Giáo trình

Computer Architecture

Science and Technology

Multilevel Memories

Tác giả: Hoang Lan Nguyen

Computer Memory System and characteristics

Computer Memory Overview

The memory is that part of computer where programs and data are stored. The basical concept is the following:

  • Bits

The basic unit of memory is the binary digit called a bit. A bit may contain a 0 or 1. It is the simplest possible unit

  • Memory addresses

- Memories consist of a number of cells or locations each of which can store a piece of information. Each location has a number called its address, by which program can refer to it. The cells is the smallest addressable

- If an address has m bits, the maximum number of cells addressable is 2m.

- Byte: 8-bits

- Bytes are grouped into words. The significance of word is that most instruction operate on entire word. A computer with a 32bit/word has 4 bytes/word

  • Byte ordering

- The bytes in a word can be numbered from left-to-right or right-to-left.

- The former system, where the numbering begin at the “big” (i.e, high-order) end is called a big endian computer, such as the SPARC or the big IBM mainframes. In contras it is a little endian computer, such as the Intel family using right-to-left numbering for the representation of a 32 bit computer.

Characteristics of Memory System

  • Capacity: the amount of information that can be contained in a memory unit -- usually in terms of words or bytes
  • Memory word: the natural unit of organization in the memory, typically the number of bits used to represent a number
  • Addressable unit: the fundamental data element size that can be addressed in the memory -- typically either the word size or individual bytes
  • Unit of transfer: The number of data elements transferred at a time – usually bits in main memory and blocks in secondary memory
  • Transfer rate: Rate at which data is transferred to/from the memory device
  • Access time:

– For RAM, the time to address the unit and perform the transfer

– For non-random access memory, the time to position the R/W head over the desired location

  • Memory cycle time: Access time plus any other time required before a second access can be started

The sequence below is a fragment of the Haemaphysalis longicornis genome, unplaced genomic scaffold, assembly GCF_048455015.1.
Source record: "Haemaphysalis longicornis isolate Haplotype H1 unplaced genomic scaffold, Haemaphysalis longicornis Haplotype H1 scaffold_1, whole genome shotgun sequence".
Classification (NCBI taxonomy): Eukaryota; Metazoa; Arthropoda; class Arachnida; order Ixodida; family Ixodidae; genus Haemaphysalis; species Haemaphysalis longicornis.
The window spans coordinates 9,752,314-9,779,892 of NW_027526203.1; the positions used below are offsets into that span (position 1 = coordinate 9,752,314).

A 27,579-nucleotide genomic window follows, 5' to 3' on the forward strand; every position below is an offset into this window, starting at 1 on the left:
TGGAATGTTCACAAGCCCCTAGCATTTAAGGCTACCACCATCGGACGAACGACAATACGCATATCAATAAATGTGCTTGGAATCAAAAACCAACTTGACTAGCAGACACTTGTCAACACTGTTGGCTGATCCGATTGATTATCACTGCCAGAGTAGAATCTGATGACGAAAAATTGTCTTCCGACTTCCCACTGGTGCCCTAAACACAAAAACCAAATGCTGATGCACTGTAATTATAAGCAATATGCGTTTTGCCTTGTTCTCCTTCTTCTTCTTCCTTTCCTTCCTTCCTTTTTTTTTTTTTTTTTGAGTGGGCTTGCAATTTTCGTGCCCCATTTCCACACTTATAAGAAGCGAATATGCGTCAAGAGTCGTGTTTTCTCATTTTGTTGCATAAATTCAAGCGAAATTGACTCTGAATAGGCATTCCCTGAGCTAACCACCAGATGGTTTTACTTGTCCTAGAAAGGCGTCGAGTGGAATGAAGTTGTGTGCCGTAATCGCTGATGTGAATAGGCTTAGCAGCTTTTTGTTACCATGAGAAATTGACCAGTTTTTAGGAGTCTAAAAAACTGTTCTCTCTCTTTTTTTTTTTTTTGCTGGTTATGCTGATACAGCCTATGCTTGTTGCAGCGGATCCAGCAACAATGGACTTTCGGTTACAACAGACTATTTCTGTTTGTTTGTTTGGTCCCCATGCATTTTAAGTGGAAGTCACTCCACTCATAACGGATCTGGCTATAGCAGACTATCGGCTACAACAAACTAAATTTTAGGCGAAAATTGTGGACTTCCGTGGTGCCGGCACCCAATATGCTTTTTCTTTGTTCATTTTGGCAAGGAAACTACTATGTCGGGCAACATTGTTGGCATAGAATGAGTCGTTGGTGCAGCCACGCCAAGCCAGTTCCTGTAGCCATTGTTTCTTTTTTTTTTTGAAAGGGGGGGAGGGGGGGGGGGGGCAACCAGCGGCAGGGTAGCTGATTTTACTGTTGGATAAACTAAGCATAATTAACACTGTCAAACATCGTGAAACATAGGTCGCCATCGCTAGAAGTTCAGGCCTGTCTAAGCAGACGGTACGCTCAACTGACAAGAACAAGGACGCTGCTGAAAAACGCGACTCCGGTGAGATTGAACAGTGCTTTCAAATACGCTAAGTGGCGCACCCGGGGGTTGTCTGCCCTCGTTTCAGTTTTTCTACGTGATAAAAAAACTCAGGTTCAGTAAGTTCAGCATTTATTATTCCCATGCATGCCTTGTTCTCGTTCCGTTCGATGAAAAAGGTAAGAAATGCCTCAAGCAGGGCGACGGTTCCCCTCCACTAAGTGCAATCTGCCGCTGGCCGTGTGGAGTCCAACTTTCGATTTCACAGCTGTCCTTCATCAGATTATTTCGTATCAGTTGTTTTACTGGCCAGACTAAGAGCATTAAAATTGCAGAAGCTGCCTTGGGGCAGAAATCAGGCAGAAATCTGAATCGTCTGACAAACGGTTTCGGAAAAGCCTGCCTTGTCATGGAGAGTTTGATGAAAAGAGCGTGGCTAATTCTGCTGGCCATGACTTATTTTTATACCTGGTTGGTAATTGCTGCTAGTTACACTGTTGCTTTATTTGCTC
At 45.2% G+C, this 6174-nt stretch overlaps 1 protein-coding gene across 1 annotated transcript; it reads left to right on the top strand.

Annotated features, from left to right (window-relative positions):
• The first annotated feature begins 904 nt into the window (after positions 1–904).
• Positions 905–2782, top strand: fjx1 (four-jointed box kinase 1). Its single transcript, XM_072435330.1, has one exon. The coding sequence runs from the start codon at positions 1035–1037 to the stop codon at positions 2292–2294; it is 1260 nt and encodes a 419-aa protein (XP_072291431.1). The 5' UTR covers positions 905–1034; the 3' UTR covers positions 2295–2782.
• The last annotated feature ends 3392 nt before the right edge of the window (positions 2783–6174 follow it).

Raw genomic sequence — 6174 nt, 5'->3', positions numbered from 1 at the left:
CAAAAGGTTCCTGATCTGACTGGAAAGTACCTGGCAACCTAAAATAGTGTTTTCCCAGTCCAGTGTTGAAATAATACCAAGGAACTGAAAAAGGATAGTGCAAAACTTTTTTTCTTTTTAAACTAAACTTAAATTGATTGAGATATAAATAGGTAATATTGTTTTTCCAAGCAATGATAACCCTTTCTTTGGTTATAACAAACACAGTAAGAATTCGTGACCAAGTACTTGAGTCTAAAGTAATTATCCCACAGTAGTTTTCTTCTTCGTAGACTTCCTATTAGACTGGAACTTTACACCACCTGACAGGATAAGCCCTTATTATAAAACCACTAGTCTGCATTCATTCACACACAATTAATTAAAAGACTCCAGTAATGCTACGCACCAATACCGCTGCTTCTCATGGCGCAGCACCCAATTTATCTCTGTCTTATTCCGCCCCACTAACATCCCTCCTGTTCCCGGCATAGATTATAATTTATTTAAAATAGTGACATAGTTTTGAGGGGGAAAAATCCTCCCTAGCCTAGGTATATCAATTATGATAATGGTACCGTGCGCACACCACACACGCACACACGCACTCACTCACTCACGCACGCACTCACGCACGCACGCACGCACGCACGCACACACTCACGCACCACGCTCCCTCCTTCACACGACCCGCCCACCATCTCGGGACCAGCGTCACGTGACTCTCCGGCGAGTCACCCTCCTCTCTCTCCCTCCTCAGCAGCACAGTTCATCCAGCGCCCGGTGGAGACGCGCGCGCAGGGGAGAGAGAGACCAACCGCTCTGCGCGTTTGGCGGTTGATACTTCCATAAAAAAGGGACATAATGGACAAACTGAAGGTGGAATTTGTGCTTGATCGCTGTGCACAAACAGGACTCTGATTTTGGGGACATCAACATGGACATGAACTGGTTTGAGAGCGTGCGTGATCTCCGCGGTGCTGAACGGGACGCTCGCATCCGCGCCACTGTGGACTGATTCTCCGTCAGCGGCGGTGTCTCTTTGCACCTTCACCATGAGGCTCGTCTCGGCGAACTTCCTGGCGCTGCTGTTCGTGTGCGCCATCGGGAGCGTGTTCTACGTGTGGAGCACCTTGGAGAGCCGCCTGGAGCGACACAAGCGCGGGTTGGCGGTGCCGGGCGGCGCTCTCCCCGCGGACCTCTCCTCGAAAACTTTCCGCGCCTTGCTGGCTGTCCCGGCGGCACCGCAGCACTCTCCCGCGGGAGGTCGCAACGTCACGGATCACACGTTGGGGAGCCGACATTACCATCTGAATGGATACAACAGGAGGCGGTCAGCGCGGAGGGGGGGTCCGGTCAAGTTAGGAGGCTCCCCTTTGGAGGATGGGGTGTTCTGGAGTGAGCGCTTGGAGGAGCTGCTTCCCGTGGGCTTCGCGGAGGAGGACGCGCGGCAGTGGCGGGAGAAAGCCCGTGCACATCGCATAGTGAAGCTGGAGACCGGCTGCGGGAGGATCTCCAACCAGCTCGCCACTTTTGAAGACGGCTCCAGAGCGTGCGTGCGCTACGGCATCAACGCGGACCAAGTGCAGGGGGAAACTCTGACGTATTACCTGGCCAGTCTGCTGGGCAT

• Access technique: how are memory contents accessed

– Random access:

» Each location has a unique physical address

» Locations can be accessed in any order and all access times are the same

» What we term “RAM” is more aptly called

read/write memory since this access technique also applies to ROMs as well

» Example: main memory

– Sequential access:

» Data does not have a unique address

» Must read all data items in sequence until the desired item is found

» Access times are highly variable

» Example: tape drive units

– Direct access:

» Data items have unique addresses

» Access is done using a combination of moving to a general memory “area” followed by a sequential access to reach the

desired data item

» Example: disk drives

– Associative access:

» A variation of random access memory

» Data items are accessed based on their contents rather than their actual location

» Search all data items in parallel for a match to a given search pattern

» All memory locations searched in parallel without regard to the size of the memory

» Extremely fast for large memory sizes

» Cost per bit is 5-10 times that of a “normal” RAM cell

» Example: some cache memory units.

Types of Memory

Computer memory system consists a various types of memory. Manufactures produce a number of different types of memory devices having a variety of technologies. The technology affect not only the operating chracteristics but also the manufacturing cost. In the section following we present an overviews of types of memory. You can see the study in detail of memory in the modules 10, 11 and 12.